The NCAA praised the University of North Carolina last week for including non-athletes in its long-standing practice of offering sham courses to students who needed an easy A with no work.  According to NCAA President Mark Emmert, “So often, colleges and universities bend the rules for athletes but don’t provide similar opportunities to rank-and-file students who are just as academically clueless as many Division I basketball and football players.  At North Carolina, every student could benefit from doing virtually nothing in a course while getting a passing grade.  This is a tradition that unites rather than divides athletes and non-athletes on campus.  We applaud UNC for its commitment to community.”

UNC Chancellor Carol Folt gracefully accepted the NCAA’s recognition: “Though UNC has been a pillar of the North Carolina Research Triangle for decades, we have always felt uncomfortable participating in a culture that celebrated academic excellence, a culture that called into question stereotypes of the American South as a cesspool of flaming ignorance.  Well, as a loyal Tar Heel I’m proud to report, “We’re bringing the STINK back, and that pungent smell is not just for athletes!”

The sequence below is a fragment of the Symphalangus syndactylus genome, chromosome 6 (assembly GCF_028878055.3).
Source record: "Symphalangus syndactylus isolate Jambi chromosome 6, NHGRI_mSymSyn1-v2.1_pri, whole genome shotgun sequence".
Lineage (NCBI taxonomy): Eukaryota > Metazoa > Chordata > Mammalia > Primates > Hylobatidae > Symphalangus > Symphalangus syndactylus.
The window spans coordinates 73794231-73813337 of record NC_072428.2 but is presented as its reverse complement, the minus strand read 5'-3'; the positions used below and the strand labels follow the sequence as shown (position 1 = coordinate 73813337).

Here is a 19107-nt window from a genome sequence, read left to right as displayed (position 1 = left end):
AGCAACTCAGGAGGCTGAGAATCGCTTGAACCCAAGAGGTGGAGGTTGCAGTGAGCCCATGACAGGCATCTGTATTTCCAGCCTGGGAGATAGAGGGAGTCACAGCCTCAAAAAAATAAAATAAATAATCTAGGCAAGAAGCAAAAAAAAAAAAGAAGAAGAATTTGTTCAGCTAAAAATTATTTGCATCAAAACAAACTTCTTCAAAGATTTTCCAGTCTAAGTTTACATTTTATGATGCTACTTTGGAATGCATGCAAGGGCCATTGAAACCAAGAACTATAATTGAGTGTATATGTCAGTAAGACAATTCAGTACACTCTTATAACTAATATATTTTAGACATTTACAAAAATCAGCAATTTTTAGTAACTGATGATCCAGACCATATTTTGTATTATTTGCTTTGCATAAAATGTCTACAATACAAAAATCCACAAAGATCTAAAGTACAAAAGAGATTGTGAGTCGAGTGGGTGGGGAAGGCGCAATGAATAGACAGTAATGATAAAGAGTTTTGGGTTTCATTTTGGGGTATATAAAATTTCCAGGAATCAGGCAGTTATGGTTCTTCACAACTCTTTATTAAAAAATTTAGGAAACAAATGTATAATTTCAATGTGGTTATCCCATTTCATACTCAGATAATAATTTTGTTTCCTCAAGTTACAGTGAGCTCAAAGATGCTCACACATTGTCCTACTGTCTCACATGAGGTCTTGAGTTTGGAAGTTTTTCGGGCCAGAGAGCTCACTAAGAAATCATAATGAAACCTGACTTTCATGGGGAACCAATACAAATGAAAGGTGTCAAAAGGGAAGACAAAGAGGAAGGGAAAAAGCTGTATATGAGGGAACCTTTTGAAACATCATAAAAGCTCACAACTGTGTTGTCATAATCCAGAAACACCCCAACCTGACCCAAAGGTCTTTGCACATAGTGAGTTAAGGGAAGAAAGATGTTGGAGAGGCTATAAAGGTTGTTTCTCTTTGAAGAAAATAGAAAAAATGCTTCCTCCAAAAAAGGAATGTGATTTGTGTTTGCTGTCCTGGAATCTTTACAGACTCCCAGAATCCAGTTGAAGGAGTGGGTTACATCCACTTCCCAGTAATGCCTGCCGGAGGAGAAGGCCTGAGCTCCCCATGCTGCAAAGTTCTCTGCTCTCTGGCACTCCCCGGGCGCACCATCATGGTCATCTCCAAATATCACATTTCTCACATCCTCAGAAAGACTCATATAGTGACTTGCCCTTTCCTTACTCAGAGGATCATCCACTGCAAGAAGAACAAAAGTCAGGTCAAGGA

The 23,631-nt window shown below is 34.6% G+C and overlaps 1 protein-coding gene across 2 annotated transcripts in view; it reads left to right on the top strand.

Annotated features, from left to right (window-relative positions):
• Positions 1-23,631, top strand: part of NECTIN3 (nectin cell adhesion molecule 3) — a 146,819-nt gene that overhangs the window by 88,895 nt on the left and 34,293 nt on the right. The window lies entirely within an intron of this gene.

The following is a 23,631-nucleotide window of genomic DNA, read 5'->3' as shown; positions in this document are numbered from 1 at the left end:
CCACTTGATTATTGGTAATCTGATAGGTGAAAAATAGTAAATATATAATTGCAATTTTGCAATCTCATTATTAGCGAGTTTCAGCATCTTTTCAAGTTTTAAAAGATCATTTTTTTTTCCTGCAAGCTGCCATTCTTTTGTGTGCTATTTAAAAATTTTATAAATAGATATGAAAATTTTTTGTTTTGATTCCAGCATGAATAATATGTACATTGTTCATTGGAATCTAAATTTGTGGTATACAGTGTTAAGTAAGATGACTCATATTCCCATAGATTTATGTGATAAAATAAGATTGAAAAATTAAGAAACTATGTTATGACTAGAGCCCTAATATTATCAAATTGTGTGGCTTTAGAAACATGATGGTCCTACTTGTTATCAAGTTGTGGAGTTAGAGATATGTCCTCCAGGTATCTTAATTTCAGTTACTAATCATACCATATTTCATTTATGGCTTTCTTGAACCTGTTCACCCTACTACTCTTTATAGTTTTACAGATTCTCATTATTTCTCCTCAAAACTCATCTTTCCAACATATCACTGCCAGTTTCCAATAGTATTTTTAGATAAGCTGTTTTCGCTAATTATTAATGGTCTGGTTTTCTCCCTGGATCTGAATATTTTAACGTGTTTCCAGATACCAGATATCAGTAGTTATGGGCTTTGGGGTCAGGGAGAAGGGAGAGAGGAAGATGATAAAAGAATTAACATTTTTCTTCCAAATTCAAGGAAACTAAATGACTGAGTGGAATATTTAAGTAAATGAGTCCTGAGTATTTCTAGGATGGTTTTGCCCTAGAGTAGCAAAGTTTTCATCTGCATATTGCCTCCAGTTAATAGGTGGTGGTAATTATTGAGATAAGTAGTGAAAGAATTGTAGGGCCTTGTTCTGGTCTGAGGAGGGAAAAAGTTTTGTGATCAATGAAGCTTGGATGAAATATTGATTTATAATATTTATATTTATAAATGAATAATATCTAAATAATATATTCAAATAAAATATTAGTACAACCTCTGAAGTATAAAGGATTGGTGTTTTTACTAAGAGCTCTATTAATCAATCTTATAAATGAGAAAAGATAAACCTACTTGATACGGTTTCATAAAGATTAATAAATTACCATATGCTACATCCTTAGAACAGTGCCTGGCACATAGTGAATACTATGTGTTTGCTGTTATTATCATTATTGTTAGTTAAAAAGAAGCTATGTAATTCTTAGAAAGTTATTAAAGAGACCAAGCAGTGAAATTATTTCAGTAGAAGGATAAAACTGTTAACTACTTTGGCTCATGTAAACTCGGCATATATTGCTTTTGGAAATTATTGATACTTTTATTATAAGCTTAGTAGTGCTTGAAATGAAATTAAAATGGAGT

It’s the Crab Cakes

In an October 13th article entitled “How the Academic Elite Reproduces Itself” in The Chronicle of Higher Education, the authors cite research indicating that “graduates from a few elite institutions account for an outsized proportion of high-profile published work.” 

Hmmm…..sounds like there could be a scandal brewing here.  So, as a service to University Life readers, I put on my investigative reporter hat and conducted phone interviews with the Presidents of several of the institutions mentioned in the article, asking for their explanations of this finding.  Here’s what they said: